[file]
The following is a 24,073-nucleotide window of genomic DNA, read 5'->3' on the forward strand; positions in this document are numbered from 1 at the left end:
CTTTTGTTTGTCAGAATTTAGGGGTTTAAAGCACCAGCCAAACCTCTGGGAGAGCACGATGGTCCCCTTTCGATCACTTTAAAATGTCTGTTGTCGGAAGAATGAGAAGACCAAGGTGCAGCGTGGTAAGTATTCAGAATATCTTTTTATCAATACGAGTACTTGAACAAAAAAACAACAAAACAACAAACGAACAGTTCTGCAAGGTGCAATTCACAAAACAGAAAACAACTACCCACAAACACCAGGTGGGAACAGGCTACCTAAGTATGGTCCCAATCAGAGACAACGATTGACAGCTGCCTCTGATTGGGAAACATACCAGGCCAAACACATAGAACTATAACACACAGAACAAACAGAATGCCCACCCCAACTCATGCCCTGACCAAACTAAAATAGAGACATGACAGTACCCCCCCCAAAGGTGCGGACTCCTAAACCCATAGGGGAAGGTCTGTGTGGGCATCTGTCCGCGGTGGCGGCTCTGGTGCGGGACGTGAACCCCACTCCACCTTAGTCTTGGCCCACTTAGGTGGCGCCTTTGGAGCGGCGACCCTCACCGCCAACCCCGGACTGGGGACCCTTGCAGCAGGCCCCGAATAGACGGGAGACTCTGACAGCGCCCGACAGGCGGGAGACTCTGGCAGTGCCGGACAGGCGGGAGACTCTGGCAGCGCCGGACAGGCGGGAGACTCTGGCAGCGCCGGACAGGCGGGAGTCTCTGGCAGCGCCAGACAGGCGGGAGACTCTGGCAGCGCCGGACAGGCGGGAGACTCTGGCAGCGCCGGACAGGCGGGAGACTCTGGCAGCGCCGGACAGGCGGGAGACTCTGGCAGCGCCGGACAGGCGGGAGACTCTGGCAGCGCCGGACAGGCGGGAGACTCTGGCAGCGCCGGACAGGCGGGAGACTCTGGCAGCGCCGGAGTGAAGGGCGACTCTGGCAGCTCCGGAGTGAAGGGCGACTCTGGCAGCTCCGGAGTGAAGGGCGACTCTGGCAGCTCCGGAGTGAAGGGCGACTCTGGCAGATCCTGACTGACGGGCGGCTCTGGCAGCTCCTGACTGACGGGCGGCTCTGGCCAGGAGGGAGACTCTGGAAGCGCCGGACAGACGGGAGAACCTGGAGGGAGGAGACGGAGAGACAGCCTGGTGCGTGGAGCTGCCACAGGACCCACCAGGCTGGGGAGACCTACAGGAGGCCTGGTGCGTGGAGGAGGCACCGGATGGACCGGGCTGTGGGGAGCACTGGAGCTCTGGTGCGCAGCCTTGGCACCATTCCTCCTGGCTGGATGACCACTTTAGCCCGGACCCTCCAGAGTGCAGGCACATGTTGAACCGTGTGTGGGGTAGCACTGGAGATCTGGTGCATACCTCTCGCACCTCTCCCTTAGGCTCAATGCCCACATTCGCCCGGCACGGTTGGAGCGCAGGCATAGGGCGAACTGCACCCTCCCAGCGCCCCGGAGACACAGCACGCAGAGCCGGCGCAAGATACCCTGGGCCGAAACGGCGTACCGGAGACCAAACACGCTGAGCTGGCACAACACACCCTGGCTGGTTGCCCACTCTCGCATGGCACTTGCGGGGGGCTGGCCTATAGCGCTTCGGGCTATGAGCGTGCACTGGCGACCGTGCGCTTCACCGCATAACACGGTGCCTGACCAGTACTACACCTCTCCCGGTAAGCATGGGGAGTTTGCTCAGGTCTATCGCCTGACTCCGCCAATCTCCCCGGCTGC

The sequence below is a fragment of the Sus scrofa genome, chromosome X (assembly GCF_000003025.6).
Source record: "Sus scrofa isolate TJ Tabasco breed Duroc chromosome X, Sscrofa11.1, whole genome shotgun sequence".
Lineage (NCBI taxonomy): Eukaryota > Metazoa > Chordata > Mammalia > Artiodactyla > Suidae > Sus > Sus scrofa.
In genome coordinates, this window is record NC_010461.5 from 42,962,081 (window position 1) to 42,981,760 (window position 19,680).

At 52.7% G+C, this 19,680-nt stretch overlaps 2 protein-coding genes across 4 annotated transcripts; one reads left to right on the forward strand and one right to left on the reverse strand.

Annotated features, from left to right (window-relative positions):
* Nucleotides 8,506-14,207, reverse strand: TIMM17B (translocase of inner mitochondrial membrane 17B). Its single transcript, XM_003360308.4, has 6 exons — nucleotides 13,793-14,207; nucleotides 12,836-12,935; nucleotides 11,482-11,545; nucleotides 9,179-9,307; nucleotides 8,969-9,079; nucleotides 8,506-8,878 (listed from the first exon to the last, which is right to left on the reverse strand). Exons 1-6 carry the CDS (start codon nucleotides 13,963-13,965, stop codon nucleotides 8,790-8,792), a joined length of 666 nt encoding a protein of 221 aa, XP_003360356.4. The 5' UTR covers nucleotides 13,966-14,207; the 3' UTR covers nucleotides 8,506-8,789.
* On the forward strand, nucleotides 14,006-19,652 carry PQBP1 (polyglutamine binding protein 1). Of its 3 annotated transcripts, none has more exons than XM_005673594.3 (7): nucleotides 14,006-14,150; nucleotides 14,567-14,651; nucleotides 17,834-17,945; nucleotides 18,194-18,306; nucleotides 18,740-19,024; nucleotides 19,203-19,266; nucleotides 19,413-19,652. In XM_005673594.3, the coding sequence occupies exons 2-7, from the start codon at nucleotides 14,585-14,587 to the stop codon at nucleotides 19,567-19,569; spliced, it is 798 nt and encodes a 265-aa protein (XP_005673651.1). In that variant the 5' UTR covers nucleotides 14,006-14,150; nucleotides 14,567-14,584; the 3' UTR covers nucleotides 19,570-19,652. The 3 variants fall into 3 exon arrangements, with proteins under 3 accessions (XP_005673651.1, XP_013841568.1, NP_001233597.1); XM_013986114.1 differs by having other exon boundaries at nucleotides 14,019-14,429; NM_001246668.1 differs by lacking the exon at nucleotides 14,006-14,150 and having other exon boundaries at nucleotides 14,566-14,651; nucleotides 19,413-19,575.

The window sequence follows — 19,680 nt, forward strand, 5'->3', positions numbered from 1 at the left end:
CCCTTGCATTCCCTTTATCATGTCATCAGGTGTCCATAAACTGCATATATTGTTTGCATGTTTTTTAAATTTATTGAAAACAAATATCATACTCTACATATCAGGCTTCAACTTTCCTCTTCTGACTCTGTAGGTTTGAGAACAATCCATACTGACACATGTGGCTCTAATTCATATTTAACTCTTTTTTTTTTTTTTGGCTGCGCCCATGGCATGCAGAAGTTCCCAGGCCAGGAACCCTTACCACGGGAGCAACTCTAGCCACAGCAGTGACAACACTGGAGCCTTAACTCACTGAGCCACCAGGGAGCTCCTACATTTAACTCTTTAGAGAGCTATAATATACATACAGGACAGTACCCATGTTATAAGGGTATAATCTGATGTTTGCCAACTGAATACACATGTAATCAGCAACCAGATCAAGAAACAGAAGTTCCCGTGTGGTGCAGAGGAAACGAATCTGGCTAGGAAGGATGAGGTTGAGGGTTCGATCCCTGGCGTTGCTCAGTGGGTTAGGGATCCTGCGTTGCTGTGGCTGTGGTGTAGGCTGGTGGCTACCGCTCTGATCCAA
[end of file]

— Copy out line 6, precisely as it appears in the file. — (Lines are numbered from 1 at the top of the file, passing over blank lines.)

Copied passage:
In genome coordinates, this window is record NC_010461.5 from 42,962,081 (window position 1) to 42,981,760 (window position 19,680).